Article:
Despite announcing this morning a massive U-turn regarding the Xbox One’s online requirements, Microsoft still believes that most people using the console will do so online.
Speaking with IGN, Xbox One chief product officer Marc Whitten said, “We believe that most people, frankly, are going to continue to take advantage of the connected state and all that comes with it.”
He also confirmed that the console’s Family Sharing function “won’t be there”.
Games will still need to be installed to the Xbox One’s hard drive, said Whitten, and as with the Xbox 360, the appropriate disc will need to be in the tray.
If a friend borrows a game it is installed on their drive, and once the disc is returned they may simply buy a key rather than download the game, he said.
eSports organisation Major League Gaming has announced that it will no longer host Blizzard’s World StarCraft Championship.
Major League Gaming (MLG) operates the American division of the World StarCraft Championship (WSC), but is moving on to focus on its own tournaments.
“We have decided to transition away from operation of WCS America and refocus efforts on producing our own eSports competitions,” the company said.
Massive US gaming retailer GameStop is pretty happy with Microsoft's decision to revert to the second-hand market status quo on the upcoming Xbox One.
This morning, Microsoft announced that it was dropping the requirement for the Xbox One to check in online once every 24 hours, as well as the need to trade in used games through "participating retailers" only.
"GameStop welcomes today's announcement from Microsoft about changes in functionality for its next-generation console, the Xbox One," the company said in a statement.
Nintendo doesn’t appear particularly fazed by the price of the upcoming PlayStation 4.
Speaking with Kotaku at E3, Nintendo of America president Reggie Fils-Aime said that the PlayStation 4’s US$400 price did not bother him, even though a Premium Pack 32GB Wii U is US$350.
"It puts no pressure on us at all," Fils-Aime said.
"Sony and Microsoft are going to do what they're going to do. My bet is that there are going to be more announcements the closer we get to whatever their launch date is.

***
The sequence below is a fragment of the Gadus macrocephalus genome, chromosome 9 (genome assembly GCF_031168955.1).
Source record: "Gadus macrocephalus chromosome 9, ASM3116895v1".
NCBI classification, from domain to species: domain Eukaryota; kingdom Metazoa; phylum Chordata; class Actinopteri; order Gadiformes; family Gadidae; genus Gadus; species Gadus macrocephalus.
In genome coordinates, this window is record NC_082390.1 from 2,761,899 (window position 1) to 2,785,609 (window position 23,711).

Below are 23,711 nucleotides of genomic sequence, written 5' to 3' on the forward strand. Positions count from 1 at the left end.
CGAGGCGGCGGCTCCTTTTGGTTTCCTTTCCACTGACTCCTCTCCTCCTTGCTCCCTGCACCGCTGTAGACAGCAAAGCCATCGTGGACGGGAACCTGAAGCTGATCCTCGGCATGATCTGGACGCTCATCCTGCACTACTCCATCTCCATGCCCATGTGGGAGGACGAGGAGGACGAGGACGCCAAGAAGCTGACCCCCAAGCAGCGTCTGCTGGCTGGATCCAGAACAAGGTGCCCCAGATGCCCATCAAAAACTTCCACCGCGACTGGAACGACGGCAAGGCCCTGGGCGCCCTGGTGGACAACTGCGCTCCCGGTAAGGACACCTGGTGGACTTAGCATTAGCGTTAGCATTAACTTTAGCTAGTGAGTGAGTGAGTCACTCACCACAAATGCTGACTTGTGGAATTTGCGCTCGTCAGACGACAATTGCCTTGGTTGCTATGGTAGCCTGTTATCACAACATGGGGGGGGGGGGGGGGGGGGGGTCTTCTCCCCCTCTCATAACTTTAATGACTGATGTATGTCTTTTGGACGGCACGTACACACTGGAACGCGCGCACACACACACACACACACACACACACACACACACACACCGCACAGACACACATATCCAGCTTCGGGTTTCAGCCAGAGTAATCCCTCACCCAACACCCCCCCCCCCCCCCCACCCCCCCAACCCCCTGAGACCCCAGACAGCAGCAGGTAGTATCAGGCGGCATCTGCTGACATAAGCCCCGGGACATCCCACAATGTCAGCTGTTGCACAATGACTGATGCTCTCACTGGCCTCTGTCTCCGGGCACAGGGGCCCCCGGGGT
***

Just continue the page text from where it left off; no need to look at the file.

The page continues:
Sony has apologised for the faulty PS3 system update that has rendered a decent number of PlayStation 3's unusable for the time being.
Yesterday the company released firmware update 4.45 for the console, but its support forums were immediately flooded with reports that the update had caused consoles to freeze while booting up.
“We are aware of reports that the recent PlayStation 3 system software update (version 4.45) has caused the XMB to not display on a small number of PS3 systems," Sony told us this morning.
Hotline Miami 2: Wrong Number will be out later this year, says Dennaton co-founder Denis Wedin.
Speaking with Joystiq at E3, Wedlin said the “late 2013” release will be available on Windows, Mac, and Linux via Steam.
When questioned if like the original it would get a Vita release, Wedlin said, “We hope so”.
As a result of Microsoft dropping the Xbox One’s online requirements, the system’s sharing functions have been altered.
Xbox Live VP Marc Whitten went over the changes with Kotaku: "There’s a few things we won’t be able to deliver as a result of this change," he said.
When the Xbox One was unveiled, Microsoft stated that up to 10 people could be added to an account as “family”, and one at a time would then be able to play that account’s games from their own console – even if they didn’t own the game and the game’s owner was also playing. This function will no longer be available – when the console launches, at least.
It's probably worth holding off updating your PlayStation 3 firmware to version 4.45, as reports are flooding in that it is causing issues with consoles.
Many PlayStation 3 owners have taken to the official US PlayStation forums to report that the update has bricked their consoles, causing it to freeze on the ribbon screen.
It's unclear whether the update is causing the above problem on all consoles, but it's probably worth holding off until we get the all-clear from Sony.
Both Sony and Microsoft have confirmed that first-party game prices on their upcoming consoles will be the same as they are right now.
A Microsoft representative told Polygon that it would sell its first-party Xbox One games for US$59.99 – the same price as most new releases on Xbox 360.
"I can confirm that Microsoft Studios games on Xbox One will be $59.99 (MSRP)," the representative said.
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